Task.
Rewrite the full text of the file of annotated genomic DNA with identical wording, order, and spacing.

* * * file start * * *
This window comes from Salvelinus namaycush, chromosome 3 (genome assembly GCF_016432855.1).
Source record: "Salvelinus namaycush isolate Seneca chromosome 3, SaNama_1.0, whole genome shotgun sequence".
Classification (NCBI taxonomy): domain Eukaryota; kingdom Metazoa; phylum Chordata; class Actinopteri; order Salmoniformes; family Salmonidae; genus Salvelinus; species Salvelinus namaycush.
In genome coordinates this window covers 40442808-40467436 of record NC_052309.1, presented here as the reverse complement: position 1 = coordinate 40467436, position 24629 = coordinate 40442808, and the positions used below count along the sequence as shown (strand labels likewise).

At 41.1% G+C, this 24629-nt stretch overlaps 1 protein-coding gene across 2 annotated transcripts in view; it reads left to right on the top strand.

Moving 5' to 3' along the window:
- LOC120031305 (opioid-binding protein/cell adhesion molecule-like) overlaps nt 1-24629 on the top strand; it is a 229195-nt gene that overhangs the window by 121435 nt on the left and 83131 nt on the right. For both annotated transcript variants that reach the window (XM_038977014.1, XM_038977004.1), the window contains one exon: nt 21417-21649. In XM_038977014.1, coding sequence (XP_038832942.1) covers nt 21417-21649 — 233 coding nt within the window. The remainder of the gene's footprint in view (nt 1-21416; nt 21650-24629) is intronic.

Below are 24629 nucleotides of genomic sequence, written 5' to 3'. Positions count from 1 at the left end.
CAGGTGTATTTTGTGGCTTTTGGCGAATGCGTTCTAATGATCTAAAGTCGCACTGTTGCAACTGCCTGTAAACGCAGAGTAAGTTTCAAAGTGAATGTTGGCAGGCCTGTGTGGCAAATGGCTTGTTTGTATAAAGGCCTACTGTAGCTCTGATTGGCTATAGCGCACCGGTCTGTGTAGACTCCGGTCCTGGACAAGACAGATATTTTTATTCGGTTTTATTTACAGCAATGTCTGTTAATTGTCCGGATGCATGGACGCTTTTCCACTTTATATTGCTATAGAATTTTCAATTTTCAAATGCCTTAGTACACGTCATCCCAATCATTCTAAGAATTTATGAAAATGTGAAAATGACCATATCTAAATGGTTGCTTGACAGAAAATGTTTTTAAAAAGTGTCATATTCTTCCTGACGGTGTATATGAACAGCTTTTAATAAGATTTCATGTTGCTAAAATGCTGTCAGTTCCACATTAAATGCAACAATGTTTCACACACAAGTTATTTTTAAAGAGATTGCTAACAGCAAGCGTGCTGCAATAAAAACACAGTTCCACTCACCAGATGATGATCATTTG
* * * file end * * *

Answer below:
This window comes from Salvelinus namaycush, chromosome 3 (genome assembly GCF_016432855.1).
Source record: "Salvelinus namaycush isolate Seneca chromosome 3, SaNama_1.0, whole genome shotgun sequence".
Classification (NCBI taxonomy): domain Eukaryota; kingdom Metazoa; phylum Chordata; class Actinopteri; order Salmoniformes; family Salmonidae; genus Salvelinus; species Salvelinus namaycush.
In genome coordinates this window covers 40442808-40467436 of record NC_052309.1, presented here as the reverse complement: position 1 = coordinate 40467436, position 24629 = coordinate 40442808, and the positions used below count along the sequence as shown (strand labels likewise).

At 41.1% G+C, this 24629-nt stretch overlaps 1 protein-coding gene across 2 annotated transcripts in view; it reads left to right on the top strand.

Moving 5' to 3' along the window:
- LOC120031305 (opioid-binding protein/cell adhesion molecule-like) overlaps nt 1-24629 on the top strand; it is a 229195-nt gene that overhangs the window by 121435 nt on the left and 83131 nt on the right. For both annotated transcript variants that reach the window (XM_038977014.1, XM_038977004.1), the window contains one exon: nt 21417-21649. In XM_038977014.1, coding sequence (XP_038832942.1) covers nt 21417-21649 — 233 coding nt within the window. The remainder of the gene's footprint in view (nt 1-21416; nt 21650-24629) is intronic.

Below are 24629 nucleotides of genomic sequence, written 5' to 3'. Positions count from 1 at the left end.
CAGGTGTATTTTGTGGCTTTTGGCGAATGCGTTCTAATGATCTAAAGTCGCACTGTTGCAACTGCCTGTAAACGCAGAGTAAGTTTCAAAGTGAATGTTGGCAGGCCTGTGTGGCAAATGGCTTGTTTGTATAAAGGCCTACTGTAGCTCTGATTGGCTATAGCGCACCGGTCTGTGTAGACTCCGGTCCTGGACAAGACAGATATTTTTATTCGGTTTTATTTACAGCAATGTCTGTTAATTGTCCGGATGCATGGACGCTTTTCCACTTTATATTGCTATAGAATTTTCAATTTTCAAATGCCTTAGTACACGTCATCCCAATCATTCTAAGAATTTATGAAAATGTGAAAATGACCATATCTAAATGGTTGCTTGACAGAAAATGTTTTTAAAAAGTGTCATATTCTTCCTGACGGTGTATATGAACAGCTTTTAATAAGATTTCATGTTGCTAAAATGCTGTCAGTTCCACATTAAATGCAACAATGTTTCACACACAAGTTATTTTTAAAGAGATTGCTAACAGCAAGCGTGCTGCAATAAAAACACAGTTCCACTCACCAGATGATGATCATTTG